In botany, the term azalea no longer has any official standing; in botanists’ formal language Azalea is now a synonym attached to Kalmia (K. procumbens) and cannot be used in grouping and classifying other plants. It continues only as a vernacular name, a common name. To millions of gardeners and plant lovers, azaleas are delightful, floriferous, desirable evergreen shrubs. To a smaller number, it includes the deciduous rhododendrons primarily from North America, including the plant William Bartram called, “certainly the most gay and brilliant flowering shrub yet known.”
To a gardener, azaleas are distinct from other rhododendrons. Choosing an azalea and choosing a rhododendron are not synonymous. Books that commingle azalea species among other rhododendron species without mentioning the distinction or combine deciduous hybrids and evergreen hybrids in the same lists with no clue given of this major trait are not helpful to those trying to choose a plant. Such practice is common, however, because all are in the Rhododendron genus.
Beginning in 1915, the American Joint Committee on Horticultural Nomenclature was formed by horticulturists, pharmacists, nurserymen, growers, and plant societies. It purpose was “so far as practical” to promote “the consistent use of a single standardized ‘scientific’ name, and a single standardized ‘common’ name for every tree, shrub, and plant in American commerce.” The Statement of the Problem issued in 1917 included the following example. “Azalea is now classed under Rhododendron by some botanists, yet for trade reasons it seems inexpedient to catalogue the Azaleas as Rhododendrons.” In their 1923 edition of Standardized Plant Names, they state, “Azalea is retained as a genus name in accordance with the universal horticultural distinction between Azaleas and Rhododendrons, although leading botanical authorities regard the distinction as of subgeneric rank and apply the name Rhododendron to both groups ...” In the 1942 edition, their stance is modified. Under Azalea they write, “Because of their outstanding horticultural interest, and because they are popularly (as well as by some botanists) generically distinguished from Rhododendrons, Azaleas are listed separately here, as well as under Rhododendron.” Under Rhododendron, is the notice, “Special attention is called to the fact that botanically all Azaleas are properly listed below under Rhododendron. In horticultural practice, however, it is deemed permissible to use the generic Latin term Azalea for the (mostly) deciduous forms of Rhododendron. Some horticulturists, however, prefer to use the technically correct botanical name Rhododendron for the entire group, confining the name Azalea to common and hort[icultural] names where appropriate. For convenience of reference, a botanical list is also included under Azalea ...”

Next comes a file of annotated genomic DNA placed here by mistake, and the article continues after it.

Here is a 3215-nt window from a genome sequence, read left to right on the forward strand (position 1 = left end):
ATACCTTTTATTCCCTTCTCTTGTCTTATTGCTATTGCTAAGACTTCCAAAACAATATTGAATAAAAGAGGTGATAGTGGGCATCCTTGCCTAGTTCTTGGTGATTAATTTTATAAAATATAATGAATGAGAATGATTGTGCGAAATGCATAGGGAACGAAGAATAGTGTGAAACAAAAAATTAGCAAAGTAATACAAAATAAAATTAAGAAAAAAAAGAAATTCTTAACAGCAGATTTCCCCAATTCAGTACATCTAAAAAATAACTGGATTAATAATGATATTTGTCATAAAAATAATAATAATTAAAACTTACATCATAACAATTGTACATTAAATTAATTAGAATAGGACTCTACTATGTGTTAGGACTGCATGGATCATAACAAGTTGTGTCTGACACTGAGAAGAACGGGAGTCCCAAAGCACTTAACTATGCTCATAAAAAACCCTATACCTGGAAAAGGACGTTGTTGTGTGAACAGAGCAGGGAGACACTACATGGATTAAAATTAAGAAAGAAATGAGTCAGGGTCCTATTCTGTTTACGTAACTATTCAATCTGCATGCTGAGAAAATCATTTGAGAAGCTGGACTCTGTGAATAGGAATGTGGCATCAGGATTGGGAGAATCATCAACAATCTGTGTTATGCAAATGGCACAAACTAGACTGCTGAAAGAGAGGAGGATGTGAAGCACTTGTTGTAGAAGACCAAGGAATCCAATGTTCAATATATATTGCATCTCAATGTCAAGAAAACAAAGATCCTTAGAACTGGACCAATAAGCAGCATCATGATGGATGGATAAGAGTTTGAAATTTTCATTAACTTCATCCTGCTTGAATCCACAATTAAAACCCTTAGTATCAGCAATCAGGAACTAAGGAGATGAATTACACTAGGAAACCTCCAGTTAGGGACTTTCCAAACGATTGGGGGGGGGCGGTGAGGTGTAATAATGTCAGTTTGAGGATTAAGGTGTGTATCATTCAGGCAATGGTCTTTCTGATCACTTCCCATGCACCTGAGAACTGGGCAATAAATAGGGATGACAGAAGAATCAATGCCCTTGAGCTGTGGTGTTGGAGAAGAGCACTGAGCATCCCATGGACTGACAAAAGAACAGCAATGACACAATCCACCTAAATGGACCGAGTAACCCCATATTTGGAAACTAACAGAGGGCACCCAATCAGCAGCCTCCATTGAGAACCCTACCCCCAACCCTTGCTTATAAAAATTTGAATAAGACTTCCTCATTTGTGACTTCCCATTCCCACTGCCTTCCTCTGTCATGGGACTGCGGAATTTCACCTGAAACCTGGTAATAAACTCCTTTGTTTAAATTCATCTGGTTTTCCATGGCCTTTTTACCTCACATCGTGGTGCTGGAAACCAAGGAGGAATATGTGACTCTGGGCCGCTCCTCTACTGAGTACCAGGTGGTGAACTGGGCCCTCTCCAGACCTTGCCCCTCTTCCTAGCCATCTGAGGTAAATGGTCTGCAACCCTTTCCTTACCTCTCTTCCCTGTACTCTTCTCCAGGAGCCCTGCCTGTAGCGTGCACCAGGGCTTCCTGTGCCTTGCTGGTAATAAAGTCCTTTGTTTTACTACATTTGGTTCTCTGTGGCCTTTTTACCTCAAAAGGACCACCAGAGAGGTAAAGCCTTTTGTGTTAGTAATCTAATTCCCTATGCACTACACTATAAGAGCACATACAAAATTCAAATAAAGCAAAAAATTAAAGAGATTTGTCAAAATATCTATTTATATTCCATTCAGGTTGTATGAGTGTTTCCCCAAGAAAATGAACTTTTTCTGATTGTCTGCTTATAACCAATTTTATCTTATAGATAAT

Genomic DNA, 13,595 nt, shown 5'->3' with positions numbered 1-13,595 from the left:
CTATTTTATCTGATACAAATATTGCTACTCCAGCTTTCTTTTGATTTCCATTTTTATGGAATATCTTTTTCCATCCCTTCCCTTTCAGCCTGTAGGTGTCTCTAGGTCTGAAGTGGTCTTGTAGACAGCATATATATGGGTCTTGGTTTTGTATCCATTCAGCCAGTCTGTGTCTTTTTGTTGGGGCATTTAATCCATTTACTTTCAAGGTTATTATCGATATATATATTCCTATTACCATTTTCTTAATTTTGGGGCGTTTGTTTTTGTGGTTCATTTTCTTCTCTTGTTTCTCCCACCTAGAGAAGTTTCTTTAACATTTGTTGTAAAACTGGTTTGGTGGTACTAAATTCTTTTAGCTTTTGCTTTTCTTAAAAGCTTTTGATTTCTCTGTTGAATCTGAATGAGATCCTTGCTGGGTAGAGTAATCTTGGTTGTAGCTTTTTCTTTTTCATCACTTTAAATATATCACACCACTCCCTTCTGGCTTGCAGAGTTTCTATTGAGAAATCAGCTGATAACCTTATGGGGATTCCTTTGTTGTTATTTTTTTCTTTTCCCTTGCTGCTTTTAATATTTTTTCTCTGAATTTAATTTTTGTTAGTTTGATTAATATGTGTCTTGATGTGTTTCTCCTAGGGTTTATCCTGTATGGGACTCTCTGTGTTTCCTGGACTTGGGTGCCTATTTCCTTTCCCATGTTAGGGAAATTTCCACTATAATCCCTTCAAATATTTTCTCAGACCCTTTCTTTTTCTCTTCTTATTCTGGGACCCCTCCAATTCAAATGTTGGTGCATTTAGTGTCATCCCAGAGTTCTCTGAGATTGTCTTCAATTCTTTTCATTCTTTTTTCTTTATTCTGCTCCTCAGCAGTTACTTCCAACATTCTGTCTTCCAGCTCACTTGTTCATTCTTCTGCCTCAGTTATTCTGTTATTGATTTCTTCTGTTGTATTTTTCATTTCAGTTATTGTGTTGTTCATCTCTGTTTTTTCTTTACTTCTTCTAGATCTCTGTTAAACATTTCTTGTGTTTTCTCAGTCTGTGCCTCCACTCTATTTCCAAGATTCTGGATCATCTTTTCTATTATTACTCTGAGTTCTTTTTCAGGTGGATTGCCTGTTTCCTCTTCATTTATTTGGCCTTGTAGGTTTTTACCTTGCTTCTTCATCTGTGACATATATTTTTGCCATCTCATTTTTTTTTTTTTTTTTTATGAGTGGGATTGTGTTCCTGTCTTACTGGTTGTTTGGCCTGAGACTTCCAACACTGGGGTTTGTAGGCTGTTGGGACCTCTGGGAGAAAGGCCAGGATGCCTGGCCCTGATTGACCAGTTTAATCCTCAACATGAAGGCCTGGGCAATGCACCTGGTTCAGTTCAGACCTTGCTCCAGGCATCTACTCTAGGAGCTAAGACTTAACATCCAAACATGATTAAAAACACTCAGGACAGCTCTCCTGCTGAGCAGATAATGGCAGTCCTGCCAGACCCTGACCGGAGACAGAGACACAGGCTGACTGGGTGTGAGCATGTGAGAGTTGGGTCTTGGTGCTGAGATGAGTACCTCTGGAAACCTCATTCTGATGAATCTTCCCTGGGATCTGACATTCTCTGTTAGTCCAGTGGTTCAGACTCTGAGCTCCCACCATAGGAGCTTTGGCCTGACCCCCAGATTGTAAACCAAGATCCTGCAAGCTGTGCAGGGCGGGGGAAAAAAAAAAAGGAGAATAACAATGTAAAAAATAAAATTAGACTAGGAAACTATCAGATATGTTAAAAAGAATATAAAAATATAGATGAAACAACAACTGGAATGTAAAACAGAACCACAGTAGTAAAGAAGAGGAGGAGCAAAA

Horticulturists and gardeners have no problem distinguishing between evergreen azaleas, deciduous azaleas, and the other rhododendrons. Almost any gardener can tell an azalea from other rhododendrons at a glance. What are the differences?
- Most, but not all, azaleas have 5 stamens; most rhododendrons have 10 stamens.
- Azaleas are mostly medium-sized shrubs, with unbranched (single stem or strand) hairs usually found on the leaves and branches.
- Azalea leaves are smaller and thinner than most rhodys, and generally the plants have smaller flowers. All azaleas are elepidotes and do not have scales on the undersides of their leaves.
- Azalea flowers are mostly funnel-shaped, while other rhododendrons are usually bell-shaped.
- Azaleas sometimes have flowers of different colors on the same plant, even within the same flower bud. Other rhododendrons are much more consistent in flower color.
- Most azaleas have 5 deeply-lobed flower petals. Occasionally, a plant will display blossoms with 6 or 7 petals.
- Stamen and sepal abnormalities resulting in hose-in-hose or double flowers are not unusual in azaleas; such characteristics are rare in the other rhododendrons.
- Azalea flowers tend to be at the ends of the branches. Some rhododendrons form flowers along the branch.
- Culture of azaleas is somewhat easier than rhododendrons. Azaleas are more tolerant of habitat than other rhododendrons. In general, they can tolerate more sun, more drought, more water, more fertilizer. Early-blooming azaleas seem to be less tolerant of early spring frosts than other early-blooming rhododendron. In the United States, azaleas can be successfully used as garden plants in more areas of the country than other rhododendrons.